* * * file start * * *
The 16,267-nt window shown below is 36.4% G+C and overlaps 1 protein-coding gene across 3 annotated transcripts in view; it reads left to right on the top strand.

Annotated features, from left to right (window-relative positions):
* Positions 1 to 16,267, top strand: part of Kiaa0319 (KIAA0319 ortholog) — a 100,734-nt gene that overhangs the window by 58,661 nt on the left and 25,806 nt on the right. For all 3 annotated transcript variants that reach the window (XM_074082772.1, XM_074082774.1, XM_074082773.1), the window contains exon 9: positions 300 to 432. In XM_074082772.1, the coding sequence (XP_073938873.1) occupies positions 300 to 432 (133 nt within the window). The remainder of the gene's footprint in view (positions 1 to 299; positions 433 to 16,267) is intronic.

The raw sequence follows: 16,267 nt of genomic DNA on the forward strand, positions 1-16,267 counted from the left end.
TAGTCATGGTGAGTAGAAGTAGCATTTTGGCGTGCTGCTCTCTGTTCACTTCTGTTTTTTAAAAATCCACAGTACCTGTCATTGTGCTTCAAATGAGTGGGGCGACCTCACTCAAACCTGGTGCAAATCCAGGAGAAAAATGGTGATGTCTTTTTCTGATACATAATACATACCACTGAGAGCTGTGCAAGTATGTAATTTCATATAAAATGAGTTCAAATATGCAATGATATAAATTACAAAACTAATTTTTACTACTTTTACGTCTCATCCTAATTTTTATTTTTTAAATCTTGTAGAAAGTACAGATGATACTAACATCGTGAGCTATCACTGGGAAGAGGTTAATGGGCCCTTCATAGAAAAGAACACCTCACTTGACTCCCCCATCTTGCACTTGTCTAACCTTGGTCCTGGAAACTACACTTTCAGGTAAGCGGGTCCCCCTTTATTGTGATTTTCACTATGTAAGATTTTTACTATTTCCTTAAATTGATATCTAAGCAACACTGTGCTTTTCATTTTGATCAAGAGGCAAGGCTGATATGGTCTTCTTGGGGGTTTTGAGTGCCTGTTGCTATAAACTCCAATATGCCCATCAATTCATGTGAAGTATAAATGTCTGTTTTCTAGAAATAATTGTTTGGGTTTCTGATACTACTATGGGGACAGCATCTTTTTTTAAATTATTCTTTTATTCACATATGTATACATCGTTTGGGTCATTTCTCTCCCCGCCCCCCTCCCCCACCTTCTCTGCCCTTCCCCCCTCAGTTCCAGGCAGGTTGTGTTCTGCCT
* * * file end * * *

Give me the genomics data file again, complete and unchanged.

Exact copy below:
The 16,267-nt window shown below is 36.4% G+C and overlaps 1 protein-coding gene across 3 annotated transcripts in view; it reads left to right on the top strand.

Annotated features, from left to right (window-relative positions):
* Positions 1 to 16,267, top strand: part of Kiaa0319 (KIAA0319 ortholog) — a 100,734-nt gene that overhangs the window by 58,661 nt on the left and 25,806 nt on the right. For all 3 annotated transcript variants that reach the window (XM_074082772.1, XM_074082774.1, XM_074082773.1), the window contains exon 9: positions 300 to 432. In XM_074082772.1, the coding sequence (XP_073938873.1) occupies positions 300 to 432 (133 nt within the window). The remainder of the gene's footprint in view (positions 1 to 299; positions 433 to 16,267) is intronic.

The raw sequence follows: 16,267 nt of genomic DNA on the forward strand, positions 1-16,267 counted from the left end.
TAGTCATGGTGAGTAGAAGTAGCATTTTGGCGTGCTGCTCTCTGTTCACTTCTGTTTTTTAAAAATCCACAGTACCTGTCATTGTGCTTCAAATGAGTGGGGCGACCTCACTCAAACCTGGTGCAAATCCAGGAGAAAAATGGTGATGTCTTTTTCTGATACATAATACATACCACTGAGAGCTGTGCAAGTATGTAATTTCATATAAAATGAGTTCAAATATGCAATGATATAAATTACAAAACTAATTTTTACTACTTTTACGTCTCATCCTAATTTTTATTTTTTAAATCTTGTAGAAAGTACAGATGATACTAACATCGTGAGCTATCACTGGGAAGAGGTTAATGGGCCCTTCATAGAAAAGAACACCTCACTTGACTCCCCCATCTTGCACTTGTCTAACCTTGGTCCTGGAAACTACACTTTCAGGTAAGCGGGTCCCCCTTTATTGTGATTTTCACTATGTAAGATTTTTACTATTTCCTTAAATTGATATCTAAGCAACACTGTGCTTTTCATTTTGATCAAGAGGCAAGGCTGATATGGTCTTCTTGGGGGTTTTGAGTGCCTGTTGCTATAAACTCCAATATGCCCATCAATTCATGTGAAGTATAAATGTCTGTTTTCTAGAAATAATTGTTTGGGTTTCTGATACTACTATGGGGACAGCATCTTTTTTTAAATTATTCTTTTATTCACATATGTATACATCGTTTGGGTCATTTCTCTCCCCGCCCCCCTCCCCCACCTTCTCTGCCCTTCCCCCCTCAGTTCCAGGCAGGTTGTGTTCTGCCT